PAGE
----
How do I write a professional assessment?

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A well-done assessment conforms to our C.A.R.E. Criteria™:

  • Clear — it must be clearly written and understandable
  • Applicable — it must be generally useful for this type of submission
  • Relevant — it must be relevant to the client's specific submission. If the comments are not relevant to the client's submission, the assessment has limited value.
  • Executable — it must contain advice on what to do next and possibly how to do it. That is, the client should be able to act on the advice in a meaningful way.

We monitor client evaluations of assessments and will examine the causes for any low evaluation scores. If a low score is justified, that is, one or more of the main C.A.R.E. criteria were not fulfilled, then we may choose to do one or more of the following:

  • Adversely impact the expert's score, thus affecting their ability to get further work.
  • The expert may not be paid and the client may be due a refund.
  • Another assessment will be done by another expert at no additional cost to the client.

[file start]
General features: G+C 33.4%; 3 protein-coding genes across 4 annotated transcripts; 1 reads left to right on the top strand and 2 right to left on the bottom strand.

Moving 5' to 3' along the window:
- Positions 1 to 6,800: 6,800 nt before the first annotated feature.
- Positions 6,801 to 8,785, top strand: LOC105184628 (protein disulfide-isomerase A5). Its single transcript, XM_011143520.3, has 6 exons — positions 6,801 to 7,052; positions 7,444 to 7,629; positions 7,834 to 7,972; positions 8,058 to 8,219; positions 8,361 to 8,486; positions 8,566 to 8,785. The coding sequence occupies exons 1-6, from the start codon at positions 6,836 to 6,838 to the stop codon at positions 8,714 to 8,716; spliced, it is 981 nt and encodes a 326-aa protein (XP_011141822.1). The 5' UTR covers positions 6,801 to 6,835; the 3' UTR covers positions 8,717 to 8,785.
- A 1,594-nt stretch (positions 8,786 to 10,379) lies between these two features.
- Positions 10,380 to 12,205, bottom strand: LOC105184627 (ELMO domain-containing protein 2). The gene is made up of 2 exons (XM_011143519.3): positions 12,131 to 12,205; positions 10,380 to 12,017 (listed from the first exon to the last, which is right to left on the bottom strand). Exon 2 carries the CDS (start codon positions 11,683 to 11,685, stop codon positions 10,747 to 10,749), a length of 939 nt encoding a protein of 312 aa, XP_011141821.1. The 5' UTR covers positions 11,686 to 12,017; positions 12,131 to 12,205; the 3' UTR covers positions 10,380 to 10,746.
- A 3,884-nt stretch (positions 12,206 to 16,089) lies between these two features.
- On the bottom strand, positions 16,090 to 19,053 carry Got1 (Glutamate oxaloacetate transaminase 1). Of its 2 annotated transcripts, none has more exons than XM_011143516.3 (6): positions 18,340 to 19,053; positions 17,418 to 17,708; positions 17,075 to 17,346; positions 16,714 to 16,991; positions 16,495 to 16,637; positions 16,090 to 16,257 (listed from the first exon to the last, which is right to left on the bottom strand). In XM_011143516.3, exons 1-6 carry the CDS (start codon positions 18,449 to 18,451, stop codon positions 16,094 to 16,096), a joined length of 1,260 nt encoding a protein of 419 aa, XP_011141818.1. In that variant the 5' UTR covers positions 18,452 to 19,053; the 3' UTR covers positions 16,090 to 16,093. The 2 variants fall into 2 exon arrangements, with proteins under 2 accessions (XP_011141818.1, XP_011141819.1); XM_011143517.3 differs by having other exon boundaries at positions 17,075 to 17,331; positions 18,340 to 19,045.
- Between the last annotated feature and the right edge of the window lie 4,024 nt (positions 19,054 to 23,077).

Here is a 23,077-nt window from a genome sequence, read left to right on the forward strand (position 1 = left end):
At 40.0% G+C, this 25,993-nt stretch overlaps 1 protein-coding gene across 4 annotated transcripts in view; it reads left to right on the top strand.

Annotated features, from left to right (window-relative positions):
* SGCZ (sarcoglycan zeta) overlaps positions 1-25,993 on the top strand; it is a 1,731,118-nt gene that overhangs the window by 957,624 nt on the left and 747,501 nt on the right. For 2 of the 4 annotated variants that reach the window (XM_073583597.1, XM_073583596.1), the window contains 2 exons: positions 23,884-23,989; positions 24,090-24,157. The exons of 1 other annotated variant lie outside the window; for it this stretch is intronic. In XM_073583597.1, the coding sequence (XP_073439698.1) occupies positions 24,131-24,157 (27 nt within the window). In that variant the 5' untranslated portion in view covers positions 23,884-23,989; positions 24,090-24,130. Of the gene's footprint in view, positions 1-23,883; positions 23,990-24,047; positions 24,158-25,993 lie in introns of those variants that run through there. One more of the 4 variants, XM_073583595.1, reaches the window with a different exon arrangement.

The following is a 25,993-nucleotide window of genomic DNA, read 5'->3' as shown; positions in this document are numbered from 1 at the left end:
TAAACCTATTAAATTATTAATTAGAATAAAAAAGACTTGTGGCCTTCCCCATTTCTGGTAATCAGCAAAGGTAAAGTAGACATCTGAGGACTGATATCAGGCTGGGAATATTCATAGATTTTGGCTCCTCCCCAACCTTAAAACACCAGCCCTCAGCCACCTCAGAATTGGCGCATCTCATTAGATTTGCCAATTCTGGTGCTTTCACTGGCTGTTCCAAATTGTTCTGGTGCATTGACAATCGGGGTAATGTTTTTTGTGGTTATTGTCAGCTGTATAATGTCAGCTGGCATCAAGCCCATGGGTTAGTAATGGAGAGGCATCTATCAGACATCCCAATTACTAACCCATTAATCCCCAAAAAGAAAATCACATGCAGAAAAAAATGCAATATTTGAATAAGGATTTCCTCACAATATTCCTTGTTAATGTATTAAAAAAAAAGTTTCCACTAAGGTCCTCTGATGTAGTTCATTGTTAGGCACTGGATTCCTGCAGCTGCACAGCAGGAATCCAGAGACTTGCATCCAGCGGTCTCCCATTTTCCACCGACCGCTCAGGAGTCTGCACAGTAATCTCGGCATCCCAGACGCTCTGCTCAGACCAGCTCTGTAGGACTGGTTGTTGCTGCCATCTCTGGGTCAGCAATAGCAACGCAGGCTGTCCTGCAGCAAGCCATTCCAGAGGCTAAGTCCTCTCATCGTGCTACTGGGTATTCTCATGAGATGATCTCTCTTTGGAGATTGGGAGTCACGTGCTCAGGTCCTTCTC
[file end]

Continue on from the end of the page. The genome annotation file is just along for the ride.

If we judge the evaluation score to be unreasonable, one of the following actions may be taken:

  • the expert will be paid and the client will be so informed.
  • The client's score will be adversely affected, affecting their ability to get future assessments.
  • Other action may be taken with respect to the client.

A "good" assessment is usually one that assesses the submission positively. If it makes any suggestions at all, they are only minor improvements in the submission. A "bad" assessment is one that says the submission needs critical changes. This may include starting over again. It is something that you don't look forward to, but sometimes it is the best thing to do. You can take comfort in the fact that everyone goes through this stage in trying something new.

The following shows a number of submissions and examples of professional assessments.

Submission Type: Tag line
Submission: Fast focused feedback through better business decisions

Assessment# Assessment Comment Professional Assessment?

The term "focused feedback" is not a phrase most people would understand. Also, it is unclear what you mean by "better business decisions". The use of alliteration seems "too cute" and reduces the impact of the tag line. It is not clear what it is trying to say, or sell.  

Yes. It suggests that you change the phrase "focused feedback" and asks you to show how it relates to "better business decisions". Thus, it is clear, useful, and actionable.
 2 I have no idea of what type of service or product you are offering. There also seems to be too many adjectives. This makes the tag line too long. Yes. It says that your tag line does not convey a clear message and you need to make the tag line shorter.
 3 I don't think it works. No. It is not useful nor does it offer any actionable advice.